MOVIE REVIEW: Wall-to-wall music to lift the soul
Four and a half stars
Directors Alan Elliott, Sydney Pollack
Stars Aretha Franklin, James Cleveland, Mick Jagger
Running time 88 minutes
If only you could have been there?
After watching this never-before-seen footage of Aretha Franklin's 1972 concert, rescued from the Warner Bros vault, you'll feel as though you were. Transcendent is the only word to describe the First Lady of Soul's return to her gospel roots at the New Temple Missionary Baptist Church in Los Angeles, backed by pastor James Cleveland, the Southern California Community Choir and a bunch of handpicked musicians.
While Cleveland, an old friend, works the crowd with an easy, evangelical bonhomie, Franklin stands a little apart, barely acknowledging the audience between songs. Self-possessed, almost regal in a sparkling white kaftan, she expresses herself through the music - and in this department, she holds nothing back. Franklin's religious reinterpretation of James Taylor's You've Got A Friend is goose bump material.
Her rendition of Amazing Grace, the song from which both the film and the best-selling album upon which it is based take their name, touches upon the divine.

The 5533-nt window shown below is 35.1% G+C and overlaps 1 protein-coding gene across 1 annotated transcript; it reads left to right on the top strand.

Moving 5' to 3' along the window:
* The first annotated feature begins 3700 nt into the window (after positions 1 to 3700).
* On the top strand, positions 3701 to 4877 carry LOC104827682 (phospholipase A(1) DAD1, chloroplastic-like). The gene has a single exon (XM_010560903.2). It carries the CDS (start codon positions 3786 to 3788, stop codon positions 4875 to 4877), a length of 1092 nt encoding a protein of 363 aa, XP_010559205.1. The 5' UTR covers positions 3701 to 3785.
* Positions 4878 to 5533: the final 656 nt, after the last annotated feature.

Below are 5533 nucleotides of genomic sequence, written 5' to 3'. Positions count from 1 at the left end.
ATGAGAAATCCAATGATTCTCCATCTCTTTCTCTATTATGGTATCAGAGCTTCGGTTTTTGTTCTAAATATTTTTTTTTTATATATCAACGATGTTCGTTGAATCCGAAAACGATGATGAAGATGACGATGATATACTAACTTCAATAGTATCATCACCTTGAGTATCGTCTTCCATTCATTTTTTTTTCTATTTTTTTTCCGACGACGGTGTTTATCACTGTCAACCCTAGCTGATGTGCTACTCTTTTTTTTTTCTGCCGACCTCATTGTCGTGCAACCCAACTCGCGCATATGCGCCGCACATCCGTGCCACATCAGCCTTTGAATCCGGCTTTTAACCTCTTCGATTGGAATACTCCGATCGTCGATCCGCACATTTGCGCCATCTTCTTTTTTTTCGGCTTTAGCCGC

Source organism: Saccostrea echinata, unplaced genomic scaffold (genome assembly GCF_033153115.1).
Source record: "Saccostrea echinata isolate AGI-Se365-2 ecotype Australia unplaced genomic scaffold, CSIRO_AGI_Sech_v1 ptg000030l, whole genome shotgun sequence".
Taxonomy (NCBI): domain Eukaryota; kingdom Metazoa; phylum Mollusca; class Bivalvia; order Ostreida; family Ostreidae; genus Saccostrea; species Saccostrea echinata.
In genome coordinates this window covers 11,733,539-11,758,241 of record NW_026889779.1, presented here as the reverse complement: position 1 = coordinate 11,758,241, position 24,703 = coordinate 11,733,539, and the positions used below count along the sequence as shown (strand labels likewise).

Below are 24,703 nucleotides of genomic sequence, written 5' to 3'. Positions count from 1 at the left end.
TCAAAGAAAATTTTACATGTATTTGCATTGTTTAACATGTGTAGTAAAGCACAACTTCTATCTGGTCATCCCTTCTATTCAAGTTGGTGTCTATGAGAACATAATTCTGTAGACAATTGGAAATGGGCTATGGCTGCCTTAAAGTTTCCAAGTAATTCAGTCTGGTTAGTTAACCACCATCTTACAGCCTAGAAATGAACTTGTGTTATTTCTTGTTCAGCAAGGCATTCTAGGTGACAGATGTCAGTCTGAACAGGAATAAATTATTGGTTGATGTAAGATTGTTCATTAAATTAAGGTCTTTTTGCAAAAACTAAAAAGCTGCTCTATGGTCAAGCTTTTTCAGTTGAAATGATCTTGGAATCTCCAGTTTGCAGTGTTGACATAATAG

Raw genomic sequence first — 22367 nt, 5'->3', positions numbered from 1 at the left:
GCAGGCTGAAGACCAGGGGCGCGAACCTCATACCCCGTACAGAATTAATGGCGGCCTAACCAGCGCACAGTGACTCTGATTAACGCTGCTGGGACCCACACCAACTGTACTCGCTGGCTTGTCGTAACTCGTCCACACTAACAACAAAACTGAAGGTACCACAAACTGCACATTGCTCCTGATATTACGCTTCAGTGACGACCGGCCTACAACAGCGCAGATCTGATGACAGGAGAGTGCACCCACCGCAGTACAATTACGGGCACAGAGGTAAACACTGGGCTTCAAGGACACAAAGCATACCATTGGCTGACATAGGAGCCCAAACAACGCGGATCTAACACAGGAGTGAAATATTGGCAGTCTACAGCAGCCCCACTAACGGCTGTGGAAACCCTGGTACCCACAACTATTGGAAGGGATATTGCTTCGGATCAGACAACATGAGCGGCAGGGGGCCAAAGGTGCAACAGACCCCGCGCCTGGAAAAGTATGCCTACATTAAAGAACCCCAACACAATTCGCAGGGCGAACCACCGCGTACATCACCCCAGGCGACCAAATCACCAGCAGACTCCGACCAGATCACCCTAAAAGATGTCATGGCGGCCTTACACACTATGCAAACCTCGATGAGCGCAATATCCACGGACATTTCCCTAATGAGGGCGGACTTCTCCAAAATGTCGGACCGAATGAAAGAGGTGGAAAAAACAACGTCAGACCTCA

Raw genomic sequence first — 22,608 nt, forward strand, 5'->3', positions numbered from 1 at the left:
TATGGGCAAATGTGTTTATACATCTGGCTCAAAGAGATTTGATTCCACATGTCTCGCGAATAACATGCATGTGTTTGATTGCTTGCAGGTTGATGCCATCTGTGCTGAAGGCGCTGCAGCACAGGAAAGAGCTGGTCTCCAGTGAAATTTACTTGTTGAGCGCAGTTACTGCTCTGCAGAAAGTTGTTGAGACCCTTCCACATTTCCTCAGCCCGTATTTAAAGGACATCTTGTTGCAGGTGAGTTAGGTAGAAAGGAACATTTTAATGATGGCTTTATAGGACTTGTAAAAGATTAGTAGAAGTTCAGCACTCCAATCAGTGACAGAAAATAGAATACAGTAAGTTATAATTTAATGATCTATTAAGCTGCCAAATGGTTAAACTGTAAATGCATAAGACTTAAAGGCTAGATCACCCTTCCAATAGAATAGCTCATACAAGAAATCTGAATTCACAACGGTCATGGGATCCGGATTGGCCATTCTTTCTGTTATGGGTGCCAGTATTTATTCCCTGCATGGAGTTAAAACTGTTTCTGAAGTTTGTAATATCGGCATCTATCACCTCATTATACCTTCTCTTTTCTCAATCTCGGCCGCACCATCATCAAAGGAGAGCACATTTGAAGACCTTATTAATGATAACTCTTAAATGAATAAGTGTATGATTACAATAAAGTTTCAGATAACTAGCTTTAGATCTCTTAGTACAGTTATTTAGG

There's something even more powerful about Franklin's performance the second night, during which she lifts the audience out of their respective seats, first with Climbing Higher Mountains and then Never Grow Old.
Sighted in the auditorium, along with Franklin's father, Clarence LaVaughn, and 50s gospel legend Clara Ward, are Mick Jagger, Charlie Watts and director Sydney Pollack, who was hired by Warner Bros to make a film of the concert. Due to difficulties in synching the audio track with the visual print, the project was eventually canned.
Thirty-five years later, Alan Elliott purchased the 20 hours of raw footage, and with the help of sound editor/mixer Serge Perron, produced this pared back 88-minute film. Blessedly free of the scourge of talking head interviews, Amazing Grace is wall-to-wall music.
Franklin repeatedly blocked attempts to release the movie during her lifetime - it's not clear why. And this casts a slight shadow over the experience - since there's a nagging feeling that the music legend's wishes have been over-ridden.
But in the end, the opportunity to see Franklin give one of the greatest gospel performances ever recorded is so precious, one can only hope that her family, who agreed to its release, following her death in August last year, got it right.